We know that the United States Constitution is a document with built-in provision for change. That’s what all of these amendments are for in the first place. Rarely, though, has this been on display as rapidly as during the 14-year swing between the passage of Prohibition in 1919 and its repeal in 1933. The text of the Twenty-first Amendment is reads (in part):
Section 1. The eighteenth article of amendment to the Constitution of the United States is hereby repealed.
With it, our national experiment in banning liquor, beer, and wine was over. Though individual states were still welcome to make whatever laws they wished regarding booze, the United States itself would not get involved. Prohibition was considered a failure, and over time various state laws too began to change in a more freeing direction.
The idea of Prohibition was an interesting one which had noble goals. Unfortunately, however, it also had the practice of hundreds and thousands of years of human culture weighing against it. Humanity has consumed intoxicating beverages since its first discovery of fermentation, and making a law against something which seemed so natural was probably always fraught with peril.
The goal of the government in initiating Prohibition was a moral one. It was about protection. Those that rebelled against it wanted something else: the freedom to do what they wanted.
This tension–freedom versus protection–is one that animates a great deal of our American political discourse. Think of the way the gun control debate is sometimes framed. Consider the arguments made over the NSA monitoring scandal. And, of course, in light of the 21st Amendment and the upcoming “Weed Bowl” between Colorado and Washington, the issue of marijuana legalization.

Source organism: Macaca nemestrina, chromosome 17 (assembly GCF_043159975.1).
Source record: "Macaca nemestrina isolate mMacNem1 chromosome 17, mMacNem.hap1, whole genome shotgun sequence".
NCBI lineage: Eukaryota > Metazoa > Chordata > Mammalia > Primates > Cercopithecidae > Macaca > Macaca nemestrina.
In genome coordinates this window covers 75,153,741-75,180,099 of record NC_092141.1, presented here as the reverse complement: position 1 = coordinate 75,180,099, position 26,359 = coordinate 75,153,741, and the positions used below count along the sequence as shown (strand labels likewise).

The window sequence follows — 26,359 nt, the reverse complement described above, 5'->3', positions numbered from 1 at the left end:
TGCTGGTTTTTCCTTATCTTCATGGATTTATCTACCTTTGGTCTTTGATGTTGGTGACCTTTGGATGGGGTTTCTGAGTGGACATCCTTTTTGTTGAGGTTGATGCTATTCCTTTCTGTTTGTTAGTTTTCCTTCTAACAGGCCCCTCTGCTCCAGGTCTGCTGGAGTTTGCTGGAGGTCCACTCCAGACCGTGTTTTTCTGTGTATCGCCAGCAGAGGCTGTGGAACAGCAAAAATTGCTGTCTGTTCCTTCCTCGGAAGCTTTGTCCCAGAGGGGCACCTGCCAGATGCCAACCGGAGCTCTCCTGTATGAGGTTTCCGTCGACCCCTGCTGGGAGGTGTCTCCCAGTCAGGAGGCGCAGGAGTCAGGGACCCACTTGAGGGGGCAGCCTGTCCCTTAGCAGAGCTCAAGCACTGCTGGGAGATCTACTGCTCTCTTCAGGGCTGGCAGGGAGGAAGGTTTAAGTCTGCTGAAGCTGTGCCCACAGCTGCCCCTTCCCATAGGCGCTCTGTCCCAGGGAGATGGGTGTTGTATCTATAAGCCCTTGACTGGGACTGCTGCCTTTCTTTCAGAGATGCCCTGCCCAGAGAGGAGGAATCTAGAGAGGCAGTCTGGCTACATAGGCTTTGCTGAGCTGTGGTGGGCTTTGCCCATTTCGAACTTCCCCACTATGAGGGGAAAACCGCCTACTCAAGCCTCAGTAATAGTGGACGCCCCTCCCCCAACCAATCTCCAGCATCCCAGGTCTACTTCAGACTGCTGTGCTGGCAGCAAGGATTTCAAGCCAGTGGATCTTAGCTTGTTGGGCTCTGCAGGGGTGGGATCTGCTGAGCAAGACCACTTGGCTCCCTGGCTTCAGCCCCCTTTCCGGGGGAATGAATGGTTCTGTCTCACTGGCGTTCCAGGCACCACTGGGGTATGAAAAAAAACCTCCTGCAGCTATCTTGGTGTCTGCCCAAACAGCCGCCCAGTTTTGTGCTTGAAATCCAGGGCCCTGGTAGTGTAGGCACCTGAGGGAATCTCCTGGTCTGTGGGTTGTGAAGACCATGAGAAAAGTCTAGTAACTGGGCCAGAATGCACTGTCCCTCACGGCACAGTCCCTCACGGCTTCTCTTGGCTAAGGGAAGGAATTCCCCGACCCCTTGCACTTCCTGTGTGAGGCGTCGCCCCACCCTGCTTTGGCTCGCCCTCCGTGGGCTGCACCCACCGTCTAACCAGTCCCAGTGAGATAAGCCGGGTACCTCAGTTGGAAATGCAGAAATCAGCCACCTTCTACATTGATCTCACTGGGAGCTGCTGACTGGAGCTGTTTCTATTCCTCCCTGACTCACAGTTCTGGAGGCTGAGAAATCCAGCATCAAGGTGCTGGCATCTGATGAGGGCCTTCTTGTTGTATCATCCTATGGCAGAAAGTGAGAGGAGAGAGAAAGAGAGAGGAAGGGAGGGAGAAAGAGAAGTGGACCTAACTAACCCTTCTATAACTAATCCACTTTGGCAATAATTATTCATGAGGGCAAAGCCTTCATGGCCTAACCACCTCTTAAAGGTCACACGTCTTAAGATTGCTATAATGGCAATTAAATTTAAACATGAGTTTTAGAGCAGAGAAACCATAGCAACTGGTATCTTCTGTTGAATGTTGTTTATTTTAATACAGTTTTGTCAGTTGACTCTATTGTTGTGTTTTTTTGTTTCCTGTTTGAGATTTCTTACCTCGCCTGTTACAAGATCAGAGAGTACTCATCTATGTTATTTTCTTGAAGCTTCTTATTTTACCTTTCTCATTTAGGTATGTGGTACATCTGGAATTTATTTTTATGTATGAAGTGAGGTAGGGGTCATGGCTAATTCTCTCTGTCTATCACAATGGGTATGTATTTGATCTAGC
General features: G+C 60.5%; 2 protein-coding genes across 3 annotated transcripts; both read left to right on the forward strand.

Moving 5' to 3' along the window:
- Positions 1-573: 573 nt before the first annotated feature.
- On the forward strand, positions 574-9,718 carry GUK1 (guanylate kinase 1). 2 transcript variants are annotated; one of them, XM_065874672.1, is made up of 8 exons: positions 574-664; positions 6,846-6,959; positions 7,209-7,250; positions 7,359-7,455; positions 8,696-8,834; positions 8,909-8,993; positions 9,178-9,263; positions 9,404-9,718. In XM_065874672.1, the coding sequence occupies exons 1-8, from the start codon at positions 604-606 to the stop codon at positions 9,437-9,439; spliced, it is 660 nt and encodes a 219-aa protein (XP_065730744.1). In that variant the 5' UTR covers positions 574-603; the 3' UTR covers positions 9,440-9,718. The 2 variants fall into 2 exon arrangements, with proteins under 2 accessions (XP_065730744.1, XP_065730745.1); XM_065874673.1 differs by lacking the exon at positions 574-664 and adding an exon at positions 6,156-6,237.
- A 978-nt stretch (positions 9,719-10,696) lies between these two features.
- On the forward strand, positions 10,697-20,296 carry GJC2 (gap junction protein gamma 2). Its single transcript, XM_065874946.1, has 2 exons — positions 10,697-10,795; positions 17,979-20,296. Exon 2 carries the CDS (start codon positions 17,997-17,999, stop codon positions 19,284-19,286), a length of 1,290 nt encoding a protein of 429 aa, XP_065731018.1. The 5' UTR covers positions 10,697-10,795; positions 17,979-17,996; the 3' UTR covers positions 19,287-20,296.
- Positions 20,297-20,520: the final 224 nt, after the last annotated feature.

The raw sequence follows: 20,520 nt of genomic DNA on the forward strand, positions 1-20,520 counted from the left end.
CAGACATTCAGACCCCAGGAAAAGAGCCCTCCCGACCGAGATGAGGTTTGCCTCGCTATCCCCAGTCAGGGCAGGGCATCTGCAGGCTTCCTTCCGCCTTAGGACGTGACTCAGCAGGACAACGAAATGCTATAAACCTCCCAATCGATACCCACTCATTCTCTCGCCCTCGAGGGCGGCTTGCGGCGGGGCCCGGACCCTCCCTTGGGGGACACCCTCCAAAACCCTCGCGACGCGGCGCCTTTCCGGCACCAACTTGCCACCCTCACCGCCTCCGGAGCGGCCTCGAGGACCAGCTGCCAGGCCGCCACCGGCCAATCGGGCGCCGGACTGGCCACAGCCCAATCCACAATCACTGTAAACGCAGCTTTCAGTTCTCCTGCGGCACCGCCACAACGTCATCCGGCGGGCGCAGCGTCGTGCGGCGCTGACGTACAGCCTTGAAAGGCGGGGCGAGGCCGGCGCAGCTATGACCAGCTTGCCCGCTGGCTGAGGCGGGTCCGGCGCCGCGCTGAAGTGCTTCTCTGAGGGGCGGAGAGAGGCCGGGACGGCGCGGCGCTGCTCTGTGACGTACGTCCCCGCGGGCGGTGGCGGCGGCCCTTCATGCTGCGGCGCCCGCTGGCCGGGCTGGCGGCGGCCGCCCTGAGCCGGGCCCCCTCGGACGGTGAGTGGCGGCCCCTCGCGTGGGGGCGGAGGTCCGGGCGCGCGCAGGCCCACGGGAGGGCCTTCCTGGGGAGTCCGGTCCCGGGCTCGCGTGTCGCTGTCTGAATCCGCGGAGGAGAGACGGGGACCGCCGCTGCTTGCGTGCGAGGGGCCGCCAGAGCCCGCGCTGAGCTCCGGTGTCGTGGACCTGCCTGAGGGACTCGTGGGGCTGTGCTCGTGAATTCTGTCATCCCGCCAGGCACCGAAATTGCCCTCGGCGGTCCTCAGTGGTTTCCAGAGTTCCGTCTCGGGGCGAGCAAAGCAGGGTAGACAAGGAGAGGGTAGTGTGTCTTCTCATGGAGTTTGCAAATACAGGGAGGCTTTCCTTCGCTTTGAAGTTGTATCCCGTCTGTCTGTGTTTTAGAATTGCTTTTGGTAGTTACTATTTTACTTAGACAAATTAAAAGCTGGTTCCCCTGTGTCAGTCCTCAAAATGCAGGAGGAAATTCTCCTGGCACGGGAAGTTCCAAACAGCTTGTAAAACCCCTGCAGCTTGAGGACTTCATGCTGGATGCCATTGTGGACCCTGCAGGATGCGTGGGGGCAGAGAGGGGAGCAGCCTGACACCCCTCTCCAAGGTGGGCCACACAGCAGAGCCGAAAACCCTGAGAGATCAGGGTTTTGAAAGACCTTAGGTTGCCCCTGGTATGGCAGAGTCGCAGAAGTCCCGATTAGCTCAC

That marijuana does not have the same ubiquity throughout history as does alcohol is obvious. This fact alone explains some of the anguished controversy over its legalization when compared with our brief dance with Prohibition. Further, others have claimed–even though I believe this is debated–that it can function as a “gateway drug.” Some note its effects are more severe than moderate amounts of alcohol–making a certain kind of inebriation the immediate effect of its use. For those opposed to drunkenness for moral and safety reasons, this is argument enough. But then, of course, there are others (President Obama included) who say that it is no more dangerous that alcohol.
In some ways, the debate comes down to, once again, the issue of freedom versus protection. Are we free to do whatever we want? Strictly speaking, no. There are lots of things people want to do that are illegal. Murder. Rape. Theft. Insider trading. Refusing to pay income taxes. Downloading child pornogaphy. But then there are also freedoms (ownership of certain firearms or drinking big sodas in New York City) made illegal that have caused many citizens to balk. All of these laws are passed for a reason, but some are seen to cross a line that makes them illegitimate.
Clearly, the United States has decided that certain things are OK to limit, whereas others are not. So, in addition to asking “how much freedom is too much freedom?,” the follow-up question of which things are legitimate to regulate persists.
The easy answer? Saying that “you can’t legislate morality.” Though true at a certain level, all governments do this with their policies and lawmaking (explicitly and implicitly) all the time. While laws can never change the inner person, they can direct action in directions moral and immoral by what they allow or disallow. Morality is legislated if you legalize marijuana; it is also legislated if you continue to ban it.
No answers here today, just a host of issues worth considering as the legacy of the 21st Amendment greets us in the Age of Pot.